William Barton is the first First Nations Australian to be appointed to the Sydney Symphony Orchestra board, which he describes as a huge honour, while noting that it’s time for the tough conversations.
In July 2022, the Sydney Symphony Orchestra (SSO) celebrated the reopening of the Sydney Opera House Concert Hall. Conducted by Simone Young, the concert featured a performance of Gustav Mahler’s Symphony No.2 (Resurrection) and the world premiere of a new work, Of the Earth, created by First Nations composer, multi-instrumentalist and vocalist, Kalkadunga man William Barton.
The iconic venue has been home to the 91-year- old SSO since it opened in 1973 and the performance of Barton’s composition featured clapsticks made from the floorboards of both the old and the new concert halls. “A highlight of my compositional career was at the Sydney Opera House last year with Maestro Simone Young conducting my work and having those clapsticks be part of it,” says Barton. “I said to SSO members that this is part of my process. I need to feel the vibe.”
Appointed to the SSO board in March this year, Barton is its first First Nations Australian director. Just as his work has vastly expanded the realm of First Nations music, he sees his directorship as an opportunity to increase the accessibility of classical music. It is his first board and he describes the appointment as a huge honour, saying the time is ripe for change.
“I’ll be rubbing shoulders with bigwigs and high- powered people,, but the way I look at it, we all have a story to tell and a journey to express,” says Barton. “We can all share our knowledge to create better pathways and I really want to add to a legacy that’s already there.”
Life in music
Music has always played a central role in Barton’s life. He was born in Mount Isa and his mother — songwriter, poet and singer Delmae Barton — played Beethoven and Vivaldi around the house. She says her son was dancing to Elvis before he could walk. Barton recalls the blare of bagpipes at the Mount Isa Folk Club, where Scottish musicians played along with the Irish bodhran drum and country music was always somewhere on the airwaves.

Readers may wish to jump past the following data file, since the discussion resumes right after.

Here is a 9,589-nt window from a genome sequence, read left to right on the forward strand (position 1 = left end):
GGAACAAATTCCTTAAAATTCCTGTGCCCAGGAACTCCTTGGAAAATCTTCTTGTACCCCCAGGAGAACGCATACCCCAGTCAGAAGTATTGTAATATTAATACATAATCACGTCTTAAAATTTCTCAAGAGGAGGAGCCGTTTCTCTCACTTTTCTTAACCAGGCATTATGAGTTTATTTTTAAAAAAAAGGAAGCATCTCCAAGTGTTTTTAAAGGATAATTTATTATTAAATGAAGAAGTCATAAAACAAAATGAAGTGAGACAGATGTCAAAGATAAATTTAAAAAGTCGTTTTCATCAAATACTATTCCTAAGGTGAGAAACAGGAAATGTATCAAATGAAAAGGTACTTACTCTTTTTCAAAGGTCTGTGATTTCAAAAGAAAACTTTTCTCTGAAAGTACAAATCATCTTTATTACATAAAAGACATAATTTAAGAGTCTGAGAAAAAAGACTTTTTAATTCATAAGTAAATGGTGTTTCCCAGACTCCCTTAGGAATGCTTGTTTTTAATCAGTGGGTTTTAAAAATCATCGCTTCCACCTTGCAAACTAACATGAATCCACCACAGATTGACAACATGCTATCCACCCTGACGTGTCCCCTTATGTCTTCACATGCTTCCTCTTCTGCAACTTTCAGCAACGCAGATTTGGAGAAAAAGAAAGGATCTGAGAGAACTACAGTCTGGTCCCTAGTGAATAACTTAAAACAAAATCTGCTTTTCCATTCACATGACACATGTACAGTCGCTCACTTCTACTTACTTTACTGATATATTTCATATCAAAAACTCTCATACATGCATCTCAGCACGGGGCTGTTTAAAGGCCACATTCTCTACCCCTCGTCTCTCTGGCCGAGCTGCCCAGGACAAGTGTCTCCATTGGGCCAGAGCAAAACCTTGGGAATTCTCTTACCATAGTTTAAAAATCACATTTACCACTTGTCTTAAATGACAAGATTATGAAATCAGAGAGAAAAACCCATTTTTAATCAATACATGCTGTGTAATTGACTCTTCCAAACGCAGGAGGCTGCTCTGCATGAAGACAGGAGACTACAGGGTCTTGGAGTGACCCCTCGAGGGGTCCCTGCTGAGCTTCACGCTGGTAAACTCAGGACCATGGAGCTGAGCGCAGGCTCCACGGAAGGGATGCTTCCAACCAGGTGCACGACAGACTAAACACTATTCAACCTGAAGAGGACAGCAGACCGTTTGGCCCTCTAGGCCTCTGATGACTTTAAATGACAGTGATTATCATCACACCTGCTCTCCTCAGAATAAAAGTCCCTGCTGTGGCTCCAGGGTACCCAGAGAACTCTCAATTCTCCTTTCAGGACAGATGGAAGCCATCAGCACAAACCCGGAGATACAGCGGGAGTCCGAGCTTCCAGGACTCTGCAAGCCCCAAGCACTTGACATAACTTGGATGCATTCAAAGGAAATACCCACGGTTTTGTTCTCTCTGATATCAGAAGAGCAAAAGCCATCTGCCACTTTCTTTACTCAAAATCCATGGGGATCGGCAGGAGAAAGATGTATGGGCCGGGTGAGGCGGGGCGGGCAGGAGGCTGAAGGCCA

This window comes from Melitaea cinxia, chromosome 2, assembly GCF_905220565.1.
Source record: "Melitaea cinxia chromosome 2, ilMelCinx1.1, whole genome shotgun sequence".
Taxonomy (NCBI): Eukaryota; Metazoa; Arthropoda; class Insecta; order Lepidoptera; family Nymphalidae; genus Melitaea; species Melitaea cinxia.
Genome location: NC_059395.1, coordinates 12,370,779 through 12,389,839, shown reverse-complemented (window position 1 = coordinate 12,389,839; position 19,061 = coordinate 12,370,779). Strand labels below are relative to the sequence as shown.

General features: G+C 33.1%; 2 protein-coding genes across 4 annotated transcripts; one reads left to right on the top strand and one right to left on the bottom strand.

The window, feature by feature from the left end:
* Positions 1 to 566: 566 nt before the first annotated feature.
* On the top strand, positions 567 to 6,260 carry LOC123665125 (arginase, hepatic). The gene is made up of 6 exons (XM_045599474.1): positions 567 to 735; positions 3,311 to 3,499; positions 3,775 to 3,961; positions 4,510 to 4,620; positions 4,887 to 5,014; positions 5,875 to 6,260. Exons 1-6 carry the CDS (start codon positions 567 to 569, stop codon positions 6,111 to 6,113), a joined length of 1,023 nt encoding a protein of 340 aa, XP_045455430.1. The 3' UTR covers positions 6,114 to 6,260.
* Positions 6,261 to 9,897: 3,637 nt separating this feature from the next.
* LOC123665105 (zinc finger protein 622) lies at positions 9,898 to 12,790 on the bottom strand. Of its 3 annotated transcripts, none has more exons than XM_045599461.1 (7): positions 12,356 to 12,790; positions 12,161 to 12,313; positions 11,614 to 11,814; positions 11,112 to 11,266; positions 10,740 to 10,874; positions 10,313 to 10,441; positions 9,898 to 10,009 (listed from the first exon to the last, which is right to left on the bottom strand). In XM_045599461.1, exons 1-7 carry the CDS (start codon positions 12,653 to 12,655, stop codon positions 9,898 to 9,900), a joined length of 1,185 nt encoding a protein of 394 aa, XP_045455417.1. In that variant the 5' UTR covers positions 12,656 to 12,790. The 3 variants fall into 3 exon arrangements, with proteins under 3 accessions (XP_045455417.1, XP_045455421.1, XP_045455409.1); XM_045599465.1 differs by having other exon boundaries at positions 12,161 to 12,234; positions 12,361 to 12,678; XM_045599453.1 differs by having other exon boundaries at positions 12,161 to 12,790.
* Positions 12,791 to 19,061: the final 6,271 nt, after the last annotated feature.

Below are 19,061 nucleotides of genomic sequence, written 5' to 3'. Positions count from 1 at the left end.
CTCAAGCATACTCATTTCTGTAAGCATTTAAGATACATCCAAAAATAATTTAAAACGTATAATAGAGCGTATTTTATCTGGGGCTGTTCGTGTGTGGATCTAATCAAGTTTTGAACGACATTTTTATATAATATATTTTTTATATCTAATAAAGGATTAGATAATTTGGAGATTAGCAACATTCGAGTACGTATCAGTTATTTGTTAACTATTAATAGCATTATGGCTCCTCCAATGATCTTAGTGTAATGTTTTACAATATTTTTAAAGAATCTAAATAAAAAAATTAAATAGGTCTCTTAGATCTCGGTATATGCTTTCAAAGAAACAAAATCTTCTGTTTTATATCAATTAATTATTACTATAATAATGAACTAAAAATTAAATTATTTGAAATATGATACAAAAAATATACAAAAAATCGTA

“I learned a lot from the multiculturalism in Mount Isa,” he says. “From our Māori brothers and sisters in New Zealand to the town’s Asian population and the Western music from the folk club, it was a mixed musical canvas. But I was always drawn to traditional Indigenous music.”
At the age of seven, Barton learned to play the didgeridoo. He was taught by his uncle, Arthur Peterson, an Elder of the Wannyi, Lardil and Kalkadunga people. Barton says it’s “hard to put into words” what the experience taught him.
“When an Elder or someone of note is present in their gift, you get drawn into that aura and the mysticism of it,” he says. “I love the mystery of the instrument. My uncle was a traditional custodian of the instrument, a traditional law man and healer. He was a very special person. To receive that mentorship at a young age is very special.”
Barton left school at 12 to concentrate on music and gave his first orchestral performance with the Queensland Symphony Orchestra in 1998, at just 17, melding the hypnotic, droning rhythms of the didgeridoo into a Western classical ensemble.
In 2002, he gained recognition through his didgeridoo solos in Earth Cry, a work by the late Tasmanian composer Peter Sculthorpe. By the mid-2010s, despite little formal musical education, Barton had won an ARIA Award for his classical album Kalkadungu, composed a world premiere work for members of the Berlin Philharmonic at Sydney Opera House, and unveiled his first string quartet, Birdsong at Dusk, with the Kurilpa String Quartet — and his mother on vocals.
“Going into that orchestral realm, I had a responsibility on my shoulders of the legacy of my landscape, my language and my people,” says Barton. “My intention was always to connect and create a new didgeridoo and orchestral repertoire. It was uncharted water, but even back then I wanted to be a part of the engine room of change.”
Barton describes his own musical compositions as a translation of the vast, rugged landscape of North West Queensland. “Mum was playing classical music to me even before I was born and I wanted to explore the canvas of Western orchestra very freely,” he says. “But I also wanted to interpret the Australian landscape through the sonic force of an orchestra, or the intimacy of small ensemble instruments — or the violin or didgeridoo by themselves.”